common concern my clients have is sleep problems. About 87% of them list a sleep problem of one sort or another on their new client forms. For many, the problem is chronic. Given the numbers are so high, is it possible that how you breathe impacts sleep quality? Let's take a look at the data and the science of breathing.
The Impact of Poor Sleep Quality
According the the CDC, Americans suffer with sleep quality issues. They estimate 50-70 million US adults have a sleep or wakefulness disorder. The CDC notes that 35% of the US population sleeps less than seven hours, 38% fall asleep unintentionally during the day and almost 5% fall asleep while driving. The Department of Transportation estimates there are over 1500 fatalities and 40,000 nonfatal injures due to car crashes where the operator was drowsy or fell asleep.
The CDC also suggests poor quality sleep is impacting our ability to function during the day. In a study they did of adults 20 years of age or older, those surveyed said they had the following problems:
Sleep Hygiene Tips
Sleep experts suggest a wide variety of tips to increase the quality of sleep including:
But many of my clients say they have tried all these things but find they are still tired when they wake in the morning. Perhaps these tips don't address the root cause of poor quality sleep.
What Affects Sleep Quality?
Sleep quality can be affected by a number of things. The following are a list of reasons for poor quality sleep that are most likely related to how you breathe and may be correctable when you change how you breathe:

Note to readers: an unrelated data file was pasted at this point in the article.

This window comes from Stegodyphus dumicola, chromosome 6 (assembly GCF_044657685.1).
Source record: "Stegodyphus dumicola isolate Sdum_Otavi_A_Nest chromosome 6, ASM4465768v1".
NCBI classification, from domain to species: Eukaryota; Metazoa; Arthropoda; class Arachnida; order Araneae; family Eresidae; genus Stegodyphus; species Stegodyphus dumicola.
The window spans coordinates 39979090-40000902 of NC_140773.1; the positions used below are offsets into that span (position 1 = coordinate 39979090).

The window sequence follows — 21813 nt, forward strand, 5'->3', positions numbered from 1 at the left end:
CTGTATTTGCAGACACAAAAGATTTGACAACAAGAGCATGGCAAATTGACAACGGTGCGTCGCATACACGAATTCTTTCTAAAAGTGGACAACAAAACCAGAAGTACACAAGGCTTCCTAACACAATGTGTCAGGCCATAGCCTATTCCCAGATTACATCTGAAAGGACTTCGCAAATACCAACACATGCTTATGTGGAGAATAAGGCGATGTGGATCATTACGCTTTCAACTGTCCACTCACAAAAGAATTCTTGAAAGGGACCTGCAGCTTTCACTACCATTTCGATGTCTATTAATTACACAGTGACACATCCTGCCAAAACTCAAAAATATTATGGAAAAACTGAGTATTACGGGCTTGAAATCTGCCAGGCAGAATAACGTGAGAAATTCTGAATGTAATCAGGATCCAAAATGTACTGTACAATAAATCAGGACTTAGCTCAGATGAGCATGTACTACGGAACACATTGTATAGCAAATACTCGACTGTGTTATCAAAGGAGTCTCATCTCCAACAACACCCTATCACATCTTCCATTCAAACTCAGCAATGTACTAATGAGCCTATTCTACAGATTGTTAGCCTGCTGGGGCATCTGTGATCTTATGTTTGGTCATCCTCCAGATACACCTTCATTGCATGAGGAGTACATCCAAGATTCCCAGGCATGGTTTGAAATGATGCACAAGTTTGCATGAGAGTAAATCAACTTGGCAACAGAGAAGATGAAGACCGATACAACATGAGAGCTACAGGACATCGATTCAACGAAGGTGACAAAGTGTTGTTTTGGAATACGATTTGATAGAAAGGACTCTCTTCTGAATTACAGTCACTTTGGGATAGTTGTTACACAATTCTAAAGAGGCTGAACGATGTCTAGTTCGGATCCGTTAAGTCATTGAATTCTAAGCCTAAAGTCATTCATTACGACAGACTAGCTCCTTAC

Sleep Quality May Depend On How You Breathe
The good news is that most of my clients find the first thing that improves as they change their breathing is they sleep better. There seems to be a correlation between how well they sleep and how they breathe. And there is a good reason for this based on the science of breathing.
How you breathe determines the levels of carbon dioxide (CO2) found in the body. Breathing big breaths blows off CO2 when we exhale. Small breaths blow off small amounts of CO2. Research tells us that 90% of us are breathing incorrectly.
CO2 is nature's natural sedative. It quiets the mind by calming the brains neurons, allowing for a deeper sleep. CO2 is the body's dilator helping relieve asthma symptoms and opening nasal passages. CO2 even helps dilate the bladder and triggers a hormone that concentrates the urine, preventing the need to go to the bathroom many times a night.
Sleep problems are common occurrences in our western culture. Productivity losses, tired kids at school, vehicle and work accidents and not having the energy to do the things we want to do are the results of poor sleep.
But the science of breathing tells us that adequate carbon dioxide levels in our body may help us sleep better, wake refreshed and have the energy to do the things we enjoy. Carbon dioxide levels are determined by how we breathe.
If your sleep quality could use some improvement, you wake tired after hours of sleep, don't sleep much, can't concentrate or have brain fog, chances are good your breathing may be the problem. Yes, how you breathe really matters.